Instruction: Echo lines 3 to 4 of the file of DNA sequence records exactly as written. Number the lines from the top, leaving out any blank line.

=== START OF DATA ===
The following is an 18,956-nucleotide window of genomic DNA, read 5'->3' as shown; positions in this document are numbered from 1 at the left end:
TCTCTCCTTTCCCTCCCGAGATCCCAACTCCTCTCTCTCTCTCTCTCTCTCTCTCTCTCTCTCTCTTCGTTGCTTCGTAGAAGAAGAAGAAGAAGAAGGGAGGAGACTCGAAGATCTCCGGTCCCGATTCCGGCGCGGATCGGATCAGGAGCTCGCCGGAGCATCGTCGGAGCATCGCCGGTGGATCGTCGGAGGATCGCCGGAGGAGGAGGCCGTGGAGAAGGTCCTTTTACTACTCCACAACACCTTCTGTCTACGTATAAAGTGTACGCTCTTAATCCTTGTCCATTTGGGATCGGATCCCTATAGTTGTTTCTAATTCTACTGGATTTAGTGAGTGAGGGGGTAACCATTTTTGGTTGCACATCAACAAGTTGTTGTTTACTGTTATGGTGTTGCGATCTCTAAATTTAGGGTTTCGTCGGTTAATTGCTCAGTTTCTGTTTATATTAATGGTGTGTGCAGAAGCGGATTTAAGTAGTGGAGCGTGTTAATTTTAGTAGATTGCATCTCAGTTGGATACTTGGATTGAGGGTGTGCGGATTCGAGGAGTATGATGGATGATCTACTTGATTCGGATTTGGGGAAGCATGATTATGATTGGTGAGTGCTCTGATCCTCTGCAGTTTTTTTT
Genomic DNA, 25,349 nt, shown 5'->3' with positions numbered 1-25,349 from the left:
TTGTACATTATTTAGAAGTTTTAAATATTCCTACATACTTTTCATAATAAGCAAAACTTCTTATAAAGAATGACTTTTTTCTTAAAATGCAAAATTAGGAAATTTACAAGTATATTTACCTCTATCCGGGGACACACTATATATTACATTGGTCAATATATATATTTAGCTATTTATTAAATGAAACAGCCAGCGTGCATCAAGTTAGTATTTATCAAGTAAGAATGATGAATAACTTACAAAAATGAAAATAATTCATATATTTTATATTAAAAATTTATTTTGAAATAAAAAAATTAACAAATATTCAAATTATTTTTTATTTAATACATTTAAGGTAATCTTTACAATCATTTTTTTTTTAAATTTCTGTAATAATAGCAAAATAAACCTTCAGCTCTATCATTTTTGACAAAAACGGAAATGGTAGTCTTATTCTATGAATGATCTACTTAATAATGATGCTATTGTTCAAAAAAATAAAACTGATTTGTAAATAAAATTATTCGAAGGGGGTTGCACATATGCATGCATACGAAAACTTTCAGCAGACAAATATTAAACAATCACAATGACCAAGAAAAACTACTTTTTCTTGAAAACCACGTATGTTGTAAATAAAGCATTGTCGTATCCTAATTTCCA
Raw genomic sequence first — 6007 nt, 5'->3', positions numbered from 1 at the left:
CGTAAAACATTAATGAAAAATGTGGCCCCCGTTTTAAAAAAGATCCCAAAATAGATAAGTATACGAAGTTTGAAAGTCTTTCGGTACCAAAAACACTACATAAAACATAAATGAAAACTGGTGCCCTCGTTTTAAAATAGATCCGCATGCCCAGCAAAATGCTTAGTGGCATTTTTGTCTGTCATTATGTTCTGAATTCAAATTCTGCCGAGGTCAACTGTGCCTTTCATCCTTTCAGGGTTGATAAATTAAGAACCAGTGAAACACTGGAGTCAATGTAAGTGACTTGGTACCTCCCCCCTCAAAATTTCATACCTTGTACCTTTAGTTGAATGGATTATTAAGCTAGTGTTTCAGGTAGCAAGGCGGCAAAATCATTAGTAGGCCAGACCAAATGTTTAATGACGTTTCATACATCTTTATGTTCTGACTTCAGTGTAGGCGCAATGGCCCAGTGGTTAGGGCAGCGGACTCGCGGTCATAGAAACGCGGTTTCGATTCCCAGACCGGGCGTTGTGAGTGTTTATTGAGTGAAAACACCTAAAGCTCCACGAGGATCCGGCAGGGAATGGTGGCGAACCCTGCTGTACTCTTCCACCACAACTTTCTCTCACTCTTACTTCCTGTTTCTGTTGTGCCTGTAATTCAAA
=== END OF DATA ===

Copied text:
Genomic DNA, 25,349 nt, shown 5'->3' with positions numbered 1-25,349 from the left:
TTGTACATTATTTAGAAGTTTTAAATATTCCTACATACTTTTCATAATAAGCAAAACTTCTTATAAAGAATGACTTTTTTCTTAAAATGCAAAATTAGGAAATTTACAAGTATATTTACCTCTATCCGGGGACACACTATATATTACATTGGTCAATATATATATTTAGCTATTTATTAAATGAAACAGCCAGCGTGCATCAAGTTAGTATTTATCAAGTAAGAATGATGAATAACTTACAAAAATGAAAATAATTCATATATTTTATATTAAAAATTTATTTTGAAATAAAAAAATTAACAAATATTCAAATTATTTTTTATTTAATACATTTAAGGTAATCTTTACAATCATTTTTTTTTTAAATTTCTGTAATAATAGCAAAATAAACCTTCAGCTCTATCATTTTTGACAAAAACGGAAATGGTAGTCTTATTCTATGAATGATCTACTTAATAATGATGCTATTGTTCAAAAAAATAAAACTGATTTGTAAATAAAATTATTCGAAGGGGGTTGCACATATGCATGCATACGAAAACTTTCAGCAGACAAATATTAAACAATCACAATGACCAAGAAAAACTACTTTTTCTTGAAAACCACGTATGTTGTAAATAAAGCATTGTCGTATCCTAATTTCCA